Errr, *formerly* Apple Vice President of Developer Relations. Read below:
(story from SJ Mercury)
> Apple suffers another loss:
> Roizen tenders resignation
> Published: Feb. 11, 1997
> BY TIA O'BRIEN
> Special to the Mercury News
> APPLE COMPUTER INC. lost a high-profile
> executive Monday who many considered a
> walking barometer of the struggling
> Cupertino company's health.
> Heidi Roizen, vice president in charge of
> Apple's relations with software developers,
> said she is resigning effective Feb. 19.
> Roizen, 38, joined Apple almost exactly a
> year ago to rebuild ties with disillusioned
> developers who were increasingly reluctant
> to write for Apple's Macintosh personal
> At the time, Roizen later recalled, she
> told Apple Chairman Gilbert F. Amelio she
> would leave for only three reasons: If she
> was fired, which she was not; if the
> company went bankrupt, which it has not; or
> if she was asked to lie to developers,
> damaging her credibility.
> On Monday, Roizen stressed that no one
> asked her to lie, but she acknowledged the
> task of selling Apple to developers was
> becoming harder and harder.
> ``Developer relations is only as good as
> the information it gets. If there's an
> unclear management structure and no clear
> business road map, then it does make it
> more difficult to get the answers we need
> to work with developers,'' Roizen said.
> While she attributed her abrupt departure
> to a need to spend more time with her two
> young children, Roizen admitted there were
> other factors, including Amelio's shake-up
> of top management last week that left Chief
> Technology Officer Ellen Hancock, one of
> her biggest allies, demoted and a fuzzy
> chain of command for technology decisions.
> Roizen's resignation is the latest in a
> year of management turmoil, huge losses and
> layoffs at Apple.
> The company also confirmed the departure of
> two other top executives Monday: Frederick
> Forsyth, senior vice president and head of
> the Power Macintosh products group; and
> John Floisand, senior vice president of
> worldwide sales. Both men were left without
> jobs in last week's executive reshuffling.
> Of the nine top executives who ran Apple in
> January 1996, eight have left. The only
> survivor is Marco Landi, then head of
> European operations. Amelio subsequently
> promoted Landi to chief operating officer,
> then stripped him of that title in the
> reorganization. He now oversees worldwide
> sales and support.
> Industry analysts place particular
> importance on Roizen's leaving because of
> her unique status. She previously ran
> T/Maker Co. of Mountain View, a publisher
> of Macintosh software, and has a loyal
> following in the developer community.
> After joining Apple, Roizen portrayed
> herself as the ``canary in the coal mine,''
> a reference to the old miners' practice of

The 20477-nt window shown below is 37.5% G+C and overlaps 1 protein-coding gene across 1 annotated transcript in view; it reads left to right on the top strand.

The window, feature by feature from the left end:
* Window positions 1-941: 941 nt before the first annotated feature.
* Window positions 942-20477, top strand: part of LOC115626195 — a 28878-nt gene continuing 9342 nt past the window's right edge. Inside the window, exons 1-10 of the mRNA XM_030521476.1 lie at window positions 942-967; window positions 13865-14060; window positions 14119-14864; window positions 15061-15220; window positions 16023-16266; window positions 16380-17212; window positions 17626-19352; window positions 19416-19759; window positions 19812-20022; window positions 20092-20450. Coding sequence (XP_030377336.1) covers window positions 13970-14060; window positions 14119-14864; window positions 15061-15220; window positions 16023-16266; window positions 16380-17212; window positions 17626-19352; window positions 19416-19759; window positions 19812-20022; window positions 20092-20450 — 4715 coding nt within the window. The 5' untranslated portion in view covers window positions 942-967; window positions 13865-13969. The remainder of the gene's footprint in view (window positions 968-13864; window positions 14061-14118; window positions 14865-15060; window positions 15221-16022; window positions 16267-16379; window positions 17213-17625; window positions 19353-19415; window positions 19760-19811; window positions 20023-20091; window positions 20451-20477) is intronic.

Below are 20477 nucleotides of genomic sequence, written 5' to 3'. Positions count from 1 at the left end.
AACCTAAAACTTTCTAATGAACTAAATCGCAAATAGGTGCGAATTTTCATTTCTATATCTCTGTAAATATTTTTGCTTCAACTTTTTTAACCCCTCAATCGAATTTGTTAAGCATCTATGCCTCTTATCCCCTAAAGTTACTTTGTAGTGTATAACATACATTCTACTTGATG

> taking a bird along to see if there was
> enough oxygen underground. News of her
> departure left some analysts suggesting
> Apple is running out of air.
> ``I always thought she'd be bravely upright
> in her canary cage, even if her feet had to
> nailed to the perch. But what we have here
> is the dead canary,'' said Chris LeTocq, a
> computer industry analyst with the San Jose
> research firm Dataquest Inc. ``She was the
> keeper of the Apple flame.''
> Venture capitalist Ann Winblad of Hummer
> Winblad Venture Partners in Emeryville, one
> of Roizen's closest friend, predicted Apple
> will have a tough time replacing her.
> ``She is the glue for Apple developers,''
> Winblad said. ``Losing that is a blow. They
> will have a hard time finding another
> person to take that job with her
> credibility and charisma.''
> According to sources close the company,
> Amelio tried to talk her out of quitting.
> Guerrino De Luca, an Apple software
> executive who became the head of marketing
> last week in a reorganization that made him
> Roizen's immediate boss, said the
> resignation is a blow.
> ``Are we all certain this company will
> prosper again? I don't think so,'' De Luca
> said. ``But I'm optimistic we can make
> Ken Smith, an Apple spokesman, said the
> company would work hard to find a strong
> replacement. ``She brings a great deal of
> credibility to the developer community, but
> I wouldn't count out that there's someone
> else who can pick up on the momentum she's
> started,'' Smith said.
> While Roizen declined to discuss the
> specific reasons behind her sudden
> departure, several colleagues noted that
> Roizen was left out of the loop on two
> critical decisions: First, Apple's purchase
> of Next Software Inc. of Redwood City,
> owned by Apple co-founder Steve Jobs.
> Meanwhile, Roizen was actively involved in
> the negotiations to acquire Be Inc. of
> Menlo Park, which died when Next was
> chosen. Second, the management
> reorganization that dethroned Hancock and
> left two former Next employees in charge of
> hardware and software development.
> Roizen conceded to some frustration,
> saying, ``The roles need to be clarified.
> But it would be a mistake to assume that my
> departure is a result of the quote-unquote
> `Next people' gaining power at Apple.''
> Finally, company insiders say Apple's
> cutbacks meant Roizen would have had to be
> more selective in which developers got
> support from the company. ``She didn't want
> to be the person to turn developers away,''
> said one colleague, who didn't want to be
> Roizen said she has no immediate plans.
> While she said Apple still can be saved,
> she said there is virtually no margin for
> error. ``The company must execute
> flawlessly and that's difficult at a time
> when you're going through a massive
> reorganization. But I'm keeping my stock
> and I'm still using my Macintosh.''
> Posted at 10:49 p.m. PST Monday, February
> 10, 1997